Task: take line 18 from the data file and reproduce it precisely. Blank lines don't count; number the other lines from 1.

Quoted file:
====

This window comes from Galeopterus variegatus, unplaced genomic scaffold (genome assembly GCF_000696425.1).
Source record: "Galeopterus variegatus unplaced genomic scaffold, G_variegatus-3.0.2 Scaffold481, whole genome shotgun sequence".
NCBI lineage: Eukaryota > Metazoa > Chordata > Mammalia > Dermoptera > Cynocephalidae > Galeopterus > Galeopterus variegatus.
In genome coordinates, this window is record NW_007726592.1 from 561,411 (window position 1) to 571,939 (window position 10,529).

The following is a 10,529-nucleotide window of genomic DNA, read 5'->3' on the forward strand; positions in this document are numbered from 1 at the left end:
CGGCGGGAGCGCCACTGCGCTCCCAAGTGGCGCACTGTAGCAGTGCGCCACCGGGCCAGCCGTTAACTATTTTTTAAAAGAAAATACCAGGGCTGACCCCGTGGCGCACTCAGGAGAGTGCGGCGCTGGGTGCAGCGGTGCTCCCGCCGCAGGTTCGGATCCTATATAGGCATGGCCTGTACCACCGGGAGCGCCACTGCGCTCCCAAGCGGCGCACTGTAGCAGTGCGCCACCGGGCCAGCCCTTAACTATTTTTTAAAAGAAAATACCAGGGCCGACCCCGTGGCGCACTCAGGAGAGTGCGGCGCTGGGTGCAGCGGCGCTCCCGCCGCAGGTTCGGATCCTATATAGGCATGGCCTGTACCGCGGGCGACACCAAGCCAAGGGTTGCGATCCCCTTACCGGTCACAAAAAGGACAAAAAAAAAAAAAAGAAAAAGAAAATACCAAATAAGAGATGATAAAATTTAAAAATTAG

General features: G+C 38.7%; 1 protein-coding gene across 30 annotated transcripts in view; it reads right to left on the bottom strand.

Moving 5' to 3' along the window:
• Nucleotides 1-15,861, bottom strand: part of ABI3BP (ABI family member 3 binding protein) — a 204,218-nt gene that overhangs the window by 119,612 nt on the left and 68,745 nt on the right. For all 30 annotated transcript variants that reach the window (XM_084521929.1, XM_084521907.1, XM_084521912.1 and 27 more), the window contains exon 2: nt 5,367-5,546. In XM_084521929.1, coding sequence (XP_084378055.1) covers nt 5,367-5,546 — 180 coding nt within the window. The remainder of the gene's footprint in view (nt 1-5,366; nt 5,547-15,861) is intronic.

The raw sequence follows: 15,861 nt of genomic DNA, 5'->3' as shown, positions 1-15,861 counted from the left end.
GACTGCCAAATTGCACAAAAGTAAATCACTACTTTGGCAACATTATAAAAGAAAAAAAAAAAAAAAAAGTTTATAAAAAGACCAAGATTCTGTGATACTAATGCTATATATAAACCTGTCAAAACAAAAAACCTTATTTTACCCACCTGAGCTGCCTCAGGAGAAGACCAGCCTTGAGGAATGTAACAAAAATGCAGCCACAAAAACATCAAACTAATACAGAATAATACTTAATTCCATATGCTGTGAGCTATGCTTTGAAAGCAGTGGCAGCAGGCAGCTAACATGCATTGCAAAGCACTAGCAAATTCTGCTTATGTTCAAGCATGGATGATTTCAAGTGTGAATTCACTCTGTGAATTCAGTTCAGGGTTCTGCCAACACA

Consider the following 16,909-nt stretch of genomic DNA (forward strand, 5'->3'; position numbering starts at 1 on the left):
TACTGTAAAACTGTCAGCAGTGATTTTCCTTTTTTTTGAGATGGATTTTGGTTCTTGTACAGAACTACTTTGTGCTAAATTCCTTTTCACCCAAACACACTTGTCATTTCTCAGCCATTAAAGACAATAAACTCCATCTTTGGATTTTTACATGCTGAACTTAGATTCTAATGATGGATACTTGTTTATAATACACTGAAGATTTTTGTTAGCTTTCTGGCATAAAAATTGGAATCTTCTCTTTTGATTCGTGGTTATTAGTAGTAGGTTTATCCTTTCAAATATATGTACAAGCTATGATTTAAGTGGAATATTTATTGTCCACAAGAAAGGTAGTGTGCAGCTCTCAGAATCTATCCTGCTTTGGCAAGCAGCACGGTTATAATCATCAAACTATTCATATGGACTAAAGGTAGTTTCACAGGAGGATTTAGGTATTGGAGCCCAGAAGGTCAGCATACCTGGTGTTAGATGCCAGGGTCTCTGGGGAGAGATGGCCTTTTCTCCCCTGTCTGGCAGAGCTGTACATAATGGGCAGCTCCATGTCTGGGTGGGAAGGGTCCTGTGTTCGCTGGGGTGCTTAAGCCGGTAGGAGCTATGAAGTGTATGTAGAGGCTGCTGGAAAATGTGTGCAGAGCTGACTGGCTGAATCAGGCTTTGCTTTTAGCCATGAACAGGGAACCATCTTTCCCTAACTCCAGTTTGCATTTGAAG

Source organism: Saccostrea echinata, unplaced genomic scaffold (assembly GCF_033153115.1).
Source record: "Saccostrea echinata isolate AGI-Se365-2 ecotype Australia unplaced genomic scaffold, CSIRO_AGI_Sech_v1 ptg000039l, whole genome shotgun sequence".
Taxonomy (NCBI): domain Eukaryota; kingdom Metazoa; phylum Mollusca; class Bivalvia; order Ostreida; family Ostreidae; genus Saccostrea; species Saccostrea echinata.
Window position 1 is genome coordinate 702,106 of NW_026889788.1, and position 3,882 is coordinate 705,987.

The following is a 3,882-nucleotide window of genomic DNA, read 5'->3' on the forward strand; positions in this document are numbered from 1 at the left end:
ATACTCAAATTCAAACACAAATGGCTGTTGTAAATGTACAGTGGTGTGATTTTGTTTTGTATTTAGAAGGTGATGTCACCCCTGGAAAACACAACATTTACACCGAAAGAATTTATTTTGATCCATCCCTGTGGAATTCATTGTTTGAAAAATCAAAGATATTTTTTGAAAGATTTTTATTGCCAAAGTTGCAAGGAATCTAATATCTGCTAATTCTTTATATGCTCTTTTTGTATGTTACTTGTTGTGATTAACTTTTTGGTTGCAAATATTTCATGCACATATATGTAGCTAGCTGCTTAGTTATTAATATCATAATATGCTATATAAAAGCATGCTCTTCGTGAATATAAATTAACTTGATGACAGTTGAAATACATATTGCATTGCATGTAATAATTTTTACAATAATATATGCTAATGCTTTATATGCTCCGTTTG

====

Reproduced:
The following is a 3,882-nucleotide window of genomic DNA, read 5'->3' on the forward strand; positions in this document are numbered from 1 at the left end: